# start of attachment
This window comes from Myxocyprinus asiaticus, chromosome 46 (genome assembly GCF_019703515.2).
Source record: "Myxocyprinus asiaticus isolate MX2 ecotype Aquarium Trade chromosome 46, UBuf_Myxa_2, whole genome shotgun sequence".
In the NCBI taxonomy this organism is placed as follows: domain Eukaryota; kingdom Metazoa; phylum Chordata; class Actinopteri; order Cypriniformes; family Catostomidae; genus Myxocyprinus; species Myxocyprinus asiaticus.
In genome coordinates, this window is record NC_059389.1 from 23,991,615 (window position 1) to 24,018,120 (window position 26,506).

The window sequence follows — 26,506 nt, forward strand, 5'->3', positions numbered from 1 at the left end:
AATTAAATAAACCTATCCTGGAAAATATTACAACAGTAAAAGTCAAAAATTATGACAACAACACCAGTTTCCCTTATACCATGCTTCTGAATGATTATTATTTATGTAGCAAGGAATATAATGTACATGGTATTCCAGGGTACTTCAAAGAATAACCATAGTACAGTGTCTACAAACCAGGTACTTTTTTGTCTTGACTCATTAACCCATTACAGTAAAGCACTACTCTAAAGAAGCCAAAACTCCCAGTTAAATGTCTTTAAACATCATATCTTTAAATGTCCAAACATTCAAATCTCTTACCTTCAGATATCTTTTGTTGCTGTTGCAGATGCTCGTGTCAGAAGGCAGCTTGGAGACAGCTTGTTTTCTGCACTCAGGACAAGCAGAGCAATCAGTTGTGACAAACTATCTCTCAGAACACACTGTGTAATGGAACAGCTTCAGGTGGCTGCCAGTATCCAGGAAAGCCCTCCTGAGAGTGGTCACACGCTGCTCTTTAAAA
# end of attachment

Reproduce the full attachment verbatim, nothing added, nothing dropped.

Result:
This window comes from Myxocyprinus asiaticus, chromosome 46 (genome assembly GCF_019703515.2).
Source record: "Myxocyprinus asiaticus isolate MX2 ecotype Aquarium Trade chromosome 46, UBuf_Myxa_2, whole genome shotgun sequence".
In the NCBI taxonomy this organism is placed as follows: domain Eukaryota; kingdom Metazoa; phylum Chordata; class Actinopteri; order Cypriniformes; family Catostomidae; genus Myxocyprinus; species Myxocyprinus asiaticus.
In genome coordinates, this window is record NC_059389.1 from 23,991,615 (window position 1) to 24,018,120 (window position 26,506).

The window sequence follows — 26,506 nt, forward strand, 5'->3', positions numbered from 1 at the left end:
AATTAAATAAACCTATCCTGGAAAATATTACAACAGTAAAAGTCAAAAATTATGACAACAACACCAGTTTCCCTTATACCATGCTTCTGAATGATTATTATTTATGTAGCAAGGAATATAATGTACATGGTATTCCAGGGTACTTCAAAGAATAACCATAGTACAGTGTCTACAAACCAGGTACTTTTTTGTCTTGACTCATTAACCCATTACAGTAAAGCACTACTCTAAAGAAGCCAAAACTCCCAGTTAAATGTCTTTAAACATCATATCTTTAAATGTCCAAACATTCAAATCTCTTACCTTCAGATATCTTTTGTTGCTGTTGCAGATGCTCGTGTCAGAAGGCAGCTTGGAGACAGCTTGTTTTCTGCACTCAGGACAAGCAGAGCAATCAGTTGTGACAAACTATCTCTCAGAACACACTGTGTAATGGAACAGCTTCAGGTGGCTGCCAGTATCCAGGAAAGCCCTCCTGAGAGTGGTCACACGCTGCTCTTTAAAA